Tucson is attempting to save five historic buildings in Udall Park that were once used for scientific research, some of which date back to 1909.
The city does not know how it will pay to rehabilitate them or what it will use them for after they are repaired.
But it has decided to preserve five of the 15 buildings that were part of the U.S. Coastal & Geodetic Survey's former Tucson Magnetic Observatory, which has conducted scientific work there since the early years of the century.
Ken Scoville, a local historian who pushed for the buildings to be saved, said three of the buildings are adobe, two of which were used for housing and one for offices.
The other two buildings to be saved are wood-frame structures. One was used for magnetic seismic testing and the other for atmospheric testing, including research on lightning, city officials said.
The site is at the edge of Udall Park, near the new dog park. Once Udall Park is built out, however, the preserved buildings will be pretty much smack in the center of the park.
"It shows how important scientific research is to Tucson," Scoville said. "Tucson was really a center of scientific history in the early 20th century."
He cited other scientific history, such as the Desert Laboratory, astronomical studies and sanitarium work on such diseases as tuberculosis as other important scientific work being done in Tucson at that time.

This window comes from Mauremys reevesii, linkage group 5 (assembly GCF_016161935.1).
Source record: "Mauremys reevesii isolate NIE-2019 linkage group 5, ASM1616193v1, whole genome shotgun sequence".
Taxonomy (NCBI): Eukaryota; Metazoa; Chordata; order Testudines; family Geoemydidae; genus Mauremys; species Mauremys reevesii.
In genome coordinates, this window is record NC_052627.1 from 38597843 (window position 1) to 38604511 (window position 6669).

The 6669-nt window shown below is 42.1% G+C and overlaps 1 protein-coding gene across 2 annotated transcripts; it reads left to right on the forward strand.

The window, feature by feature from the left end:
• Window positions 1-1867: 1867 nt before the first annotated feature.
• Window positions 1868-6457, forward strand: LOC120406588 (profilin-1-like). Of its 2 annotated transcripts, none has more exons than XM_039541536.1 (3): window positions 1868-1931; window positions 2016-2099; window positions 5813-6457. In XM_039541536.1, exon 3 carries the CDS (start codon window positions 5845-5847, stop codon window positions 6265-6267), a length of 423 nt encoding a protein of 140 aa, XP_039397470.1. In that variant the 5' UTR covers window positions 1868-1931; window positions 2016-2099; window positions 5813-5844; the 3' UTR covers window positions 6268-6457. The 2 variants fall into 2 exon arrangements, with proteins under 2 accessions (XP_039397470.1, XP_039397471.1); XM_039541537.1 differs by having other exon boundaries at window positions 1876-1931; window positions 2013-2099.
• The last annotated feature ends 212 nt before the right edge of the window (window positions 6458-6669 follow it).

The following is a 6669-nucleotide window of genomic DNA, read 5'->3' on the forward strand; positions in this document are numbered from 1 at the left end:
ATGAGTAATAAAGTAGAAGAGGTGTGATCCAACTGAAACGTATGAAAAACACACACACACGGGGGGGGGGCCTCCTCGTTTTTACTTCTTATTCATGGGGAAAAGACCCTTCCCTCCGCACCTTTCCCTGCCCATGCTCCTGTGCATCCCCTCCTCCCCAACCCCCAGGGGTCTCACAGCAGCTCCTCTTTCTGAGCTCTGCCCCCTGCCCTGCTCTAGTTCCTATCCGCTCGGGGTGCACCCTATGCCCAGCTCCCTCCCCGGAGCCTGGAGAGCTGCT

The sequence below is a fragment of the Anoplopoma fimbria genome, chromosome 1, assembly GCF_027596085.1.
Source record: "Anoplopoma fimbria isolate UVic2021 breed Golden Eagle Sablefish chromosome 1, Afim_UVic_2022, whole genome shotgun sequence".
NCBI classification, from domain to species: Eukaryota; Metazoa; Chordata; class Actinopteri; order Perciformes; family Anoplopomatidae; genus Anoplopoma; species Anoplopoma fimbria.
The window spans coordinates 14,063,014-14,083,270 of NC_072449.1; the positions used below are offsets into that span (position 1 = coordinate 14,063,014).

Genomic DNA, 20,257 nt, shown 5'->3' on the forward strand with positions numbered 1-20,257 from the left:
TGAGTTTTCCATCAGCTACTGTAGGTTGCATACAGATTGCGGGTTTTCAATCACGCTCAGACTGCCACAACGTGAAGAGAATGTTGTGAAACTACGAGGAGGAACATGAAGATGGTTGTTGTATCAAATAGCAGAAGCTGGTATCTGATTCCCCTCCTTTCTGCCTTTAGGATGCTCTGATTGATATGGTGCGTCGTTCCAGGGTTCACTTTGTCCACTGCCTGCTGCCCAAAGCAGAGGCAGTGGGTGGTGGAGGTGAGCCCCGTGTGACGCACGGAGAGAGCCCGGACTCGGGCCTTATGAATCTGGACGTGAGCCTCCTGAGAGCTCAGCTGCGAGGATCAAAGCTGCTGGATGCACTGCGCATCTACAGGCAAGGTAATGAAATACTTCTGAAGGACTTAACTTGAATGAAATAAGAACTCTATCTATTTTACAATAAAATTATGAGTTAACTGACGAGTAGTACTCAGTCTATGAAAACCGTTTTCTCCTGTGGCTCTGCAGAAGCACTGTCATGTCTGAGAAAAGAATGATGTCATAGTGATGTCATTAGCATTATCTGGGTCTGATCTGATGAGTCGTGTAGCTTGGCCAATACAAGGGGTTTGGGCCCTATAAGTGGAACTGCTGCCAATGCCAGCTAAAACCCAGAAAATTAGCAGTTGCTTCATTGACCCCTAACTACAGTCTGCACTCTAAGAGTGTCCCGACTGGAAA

At the time it was built, the observatory was eight miles outside Tucson.
The site was chosen by officials who wanted an isolated spot to limit urban encroachment and the electrical interference that came with it.
The site was abandoned and turned over to the city in the early 1990s, replaced by USCGS with an automated seismic station at Saguaro National Park East.
Since then, many of the buildings have been vandalized, and one was even set on fire, said Councilwoman Carol West, who represents the area.
Some of the buildings are underground, and police contend they represent a threat to children who could get trapped in them, West said.
As a result, West said, "We're going to save some of them; we can't save all of them."
Tucson Parks Director Fred Gray said the city is going to save only five of the 15 buildings, and it hasn't yet figured out how to fund the preservation.
His best guess is grant money from the state or the federal government, he said.
"Were going to have to write some grants for preservation because there isn't money in the city budget," West said.
"We made the commitment; we'll honor it, but it's going to take some time."
West said she thought two of the buildings could be used as clubhouses and meeting space for the park, and another could be used for a small museum to detail the scientific work that went on at the site.
Scoville said the buildings could be used as an anchor in the middle of the park, after the park fields are built out.
He said he would like to see a band shell built there to help create a community space with the preserved buildings.
"Originally, the city wanted to demolish it all," Scoville said. "It's still going to be a struggle to preserve them and keep them safe."